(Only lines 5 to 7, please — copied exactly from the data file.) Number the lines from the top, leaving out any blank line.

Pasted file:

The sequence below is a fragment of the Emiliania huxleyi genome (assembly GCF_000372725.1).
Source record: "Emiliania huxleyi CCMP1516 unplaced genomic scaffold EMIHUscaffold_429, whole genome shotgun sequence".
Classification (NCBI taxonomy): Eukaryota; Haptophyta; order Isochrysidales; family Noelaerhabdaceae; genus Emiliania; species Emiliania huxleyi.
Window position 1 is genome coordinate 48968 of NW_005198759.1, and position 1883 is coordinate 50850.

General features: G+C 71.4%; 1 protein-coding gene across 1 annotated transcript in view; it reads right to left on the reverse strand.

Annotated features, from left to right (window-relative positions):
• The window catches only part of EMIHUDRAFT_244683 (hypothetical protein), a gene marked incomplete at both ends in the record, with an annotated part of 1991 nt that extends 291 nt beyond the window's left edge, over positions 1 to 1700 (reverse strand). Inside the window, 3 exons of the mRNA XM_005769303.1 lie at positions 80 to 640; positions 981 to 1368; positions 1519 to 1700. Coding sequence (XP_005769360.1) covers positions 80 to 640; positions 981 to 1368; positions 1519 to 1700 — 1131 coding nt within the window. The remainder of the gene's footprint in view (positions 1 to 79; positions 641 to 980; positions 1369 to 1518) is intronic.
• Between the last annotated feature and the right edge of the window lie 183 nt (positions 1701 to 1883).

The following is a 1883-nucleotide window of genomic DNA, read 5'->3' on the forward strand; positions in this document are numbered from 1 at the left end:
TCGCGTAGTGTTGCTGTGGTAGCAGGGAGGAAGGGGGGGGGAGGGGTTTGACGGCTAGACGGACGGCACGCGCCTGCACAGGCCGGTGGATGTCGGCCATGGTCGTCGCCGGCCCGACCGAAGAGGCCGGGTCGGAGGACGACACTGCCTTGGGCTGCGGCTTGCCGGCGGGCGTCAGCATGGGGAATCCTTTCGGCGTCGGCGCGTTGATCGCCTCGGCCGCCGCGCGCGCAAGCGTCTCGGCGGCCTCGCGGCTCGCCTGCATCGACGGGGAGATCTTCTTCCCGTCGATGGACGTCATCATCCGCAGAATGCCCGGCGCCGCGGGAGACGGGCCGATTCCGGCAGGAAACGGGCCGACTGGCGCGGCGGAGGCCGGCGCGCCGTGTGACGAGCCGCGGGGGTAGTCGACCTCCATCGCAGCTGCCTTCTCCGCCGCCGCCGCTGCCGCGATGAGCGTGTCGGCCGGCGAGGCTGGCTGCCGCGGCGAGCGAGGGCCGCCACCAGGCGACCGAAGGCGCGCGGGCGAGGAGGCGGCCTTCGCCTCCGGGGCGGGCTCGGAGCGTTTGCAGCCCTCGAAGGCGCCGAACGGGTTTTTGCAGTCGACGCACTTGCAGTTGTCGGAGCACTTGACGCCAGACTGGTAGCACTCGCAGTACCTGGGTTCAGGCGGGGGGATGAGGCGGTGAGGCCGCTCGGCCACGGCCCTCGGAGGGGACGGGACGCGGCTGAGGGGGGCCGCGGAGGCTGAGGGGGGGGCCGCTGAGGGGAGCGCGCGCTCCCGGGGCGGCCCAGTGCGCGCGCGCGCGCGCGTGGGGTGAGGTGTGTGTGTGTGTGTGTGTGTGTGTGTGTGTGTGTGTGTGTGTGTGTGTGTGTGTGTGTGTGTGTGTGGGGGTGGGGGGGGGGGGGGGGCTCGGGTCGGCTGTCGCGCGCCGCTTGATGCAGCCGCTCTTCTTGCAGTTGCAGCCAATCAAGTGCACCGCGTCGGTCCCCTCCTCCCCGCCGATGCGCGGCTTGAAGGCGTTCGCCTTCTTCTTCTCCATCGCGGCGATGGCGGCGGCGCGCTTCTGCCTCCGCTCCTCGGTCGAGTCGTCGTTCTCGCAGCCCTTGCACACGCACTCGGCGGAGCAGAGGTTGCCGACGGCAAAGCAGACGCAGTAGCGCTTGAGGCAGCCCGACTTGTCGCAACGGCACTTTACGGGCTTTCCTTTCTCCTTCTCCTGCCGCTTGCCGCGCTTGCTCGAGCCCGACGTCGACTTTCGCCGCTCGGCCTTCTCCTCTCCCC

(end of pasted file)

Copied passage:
General features: G+C 71.4%; 1 protein-coding gene across 1 annotated transcript in view; it reads right to left on the reverse strand.

Annotated features, from left to right (window-relative positions):
• The window catches only part of EMIHUDRAFT_244683 (hypothetical protein), a gene marked incomplete at both ends in the record, with an annotated part of 1991 nt that extends 291 nt beyond the window's left edge, over positions 1 to 1700 (reverse strand). Inside the window, 3 exons of the mRNA XM_005769303.1 lie at positions 80 to 640; positions 981 to 1368; positions 1519 to 1700. Coding sequence (XP_005769360.1) covers positions 80 to 640; positions 981 to 1368; positions 1519 to 1700 — 1131 coding nt within the window. The remainder of the gene's footprint in view (positions 1 to 79; positions 641 to 980; positions 1369 to 1518) is intronic.